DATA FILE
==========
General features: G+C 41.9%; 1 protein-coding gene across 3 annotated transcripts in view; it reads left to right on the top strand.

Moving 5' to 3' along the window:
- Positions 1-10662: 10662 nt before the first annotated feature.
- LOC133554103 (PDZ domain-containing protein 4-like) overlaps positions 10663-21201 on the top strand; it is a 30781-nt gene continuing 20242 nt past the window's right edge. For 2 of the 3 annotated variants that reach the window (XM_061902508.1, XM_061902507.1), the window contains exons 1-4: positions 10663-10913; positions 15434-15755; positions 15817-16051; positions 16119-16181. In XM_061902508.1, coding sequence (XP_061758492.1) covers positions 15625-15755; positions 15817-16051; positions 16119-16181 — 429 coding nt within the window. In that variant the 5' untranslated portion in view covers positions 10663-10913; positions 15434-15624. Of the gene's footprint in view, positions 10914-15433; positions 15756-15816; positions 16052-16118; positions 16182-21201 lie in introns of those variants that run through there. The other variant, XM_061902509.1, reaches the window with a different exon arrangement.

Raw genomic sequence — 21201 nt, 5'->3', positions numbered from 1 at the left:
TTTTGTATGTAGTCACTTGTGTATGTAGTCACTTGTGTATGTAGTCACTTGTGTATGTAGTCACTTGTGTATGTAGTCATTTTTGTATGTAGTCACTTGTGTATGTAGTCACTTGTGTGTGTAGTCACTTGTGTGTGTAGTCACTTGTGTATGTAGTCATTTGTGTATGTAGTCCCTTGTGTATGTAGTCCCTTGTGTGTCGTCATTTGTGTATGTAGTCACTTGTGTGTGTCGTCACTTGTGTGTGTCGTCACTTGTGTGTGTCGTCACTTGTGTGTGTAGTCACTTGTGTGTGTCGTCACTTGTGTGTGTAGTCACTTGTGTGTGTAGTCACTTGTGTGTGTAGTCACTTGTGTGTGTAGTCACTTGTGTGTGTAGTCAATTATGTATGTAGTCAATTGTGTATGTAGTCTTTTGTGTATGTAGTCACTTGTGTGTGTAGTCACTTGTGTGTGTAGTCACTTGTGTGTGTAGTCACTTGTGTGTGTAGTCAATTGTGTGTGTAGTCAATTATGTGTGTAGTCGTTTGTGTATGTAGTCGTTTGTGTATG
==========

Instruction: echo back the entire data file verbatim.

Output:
General features: G+C 41.9%; 1 protein-coding gene across 3 annotated transcripts in view; it reads left to right on the top strand.

Moving 5' to 3' along the window:
- Positions 1-10662: 10662 nt before the first annotated feature.
- LOC133554103 (PDZ domain-containing protein 4-like) overlaps positions 10663-21201 on the top strand; it is a 30781-nt gene continuing 20242 nt past the window's right edge. For 2 of the 3 annotated variants that reach the window (XM_061902508.1, XM_061902507.1), the window contains exons 1-4: positions 10663-10913; positions 15434-15755; positions 15817-16051; positions 16119-16181. In XM_061902508.1, coding sequence (XP_061758492.1) covers positions 15625-15755; positions 15817-16051; positions 16119-16181 — 429 coding nt within the window. In that variant the 5' untranslated portion in view covers positions 10663-10913; positions 15434-15624. Of the gene's footprint in view, positions 10914-15433; positions 15756-15816; positions 16052-16118; positions 16182-21201 lie in introns of those variants that run through there. The other variant, XM_061902509.1, reaches the window with a different exon arrangement.

Raw genomic sequence — 21201 nt, 5'->3', positions numbered from 1 at the left:
TTTTGTATGTAGTCACTTGTGTATGTAGTCACTTGTGTATGTAGTCACTTGTGTATGTAGTCACTTGTGTATGTAGTCATTTTTGTATGTAGTCACTTGTGTATGTAGTCACTTGTGTGTGTAGTCACTTGTGTGTGTAGTCACTTGTGTATGTAGTCATTTGTGTATGTAGTCCCTTGTGTATGTAGTCCCTTGTGTGTCGTCATTTGTGTATGTAGTCACTTGTGTGTGTCGTCACTTGTGTGTGTCGTCACTTGTGTGTGTCGTCACTTGTGTGTGTAGTCACTTGTGTGTGTCGTCACTTGTGTGTGTAGTCACTTGTGTGTGTAGTCACTTGTGTGTGTAGTCACTTGTGTGTGTAGTCACTTGTGTGTGTAGTCAATTATGTATGTAGTCAATTGTGTATGTAGTCTTTTGTGTATGTAGTCACTTGTGTGTGTAGTCACTTGTGTGTGTAGTCACTTGTGTGTGTAGTCACTTGTGTGTGTAGTCAATTGTGTGTGTAGTCAATTATGTGTGTAGTCGTTTGTGTATGTAGTCGTTTGTGTATG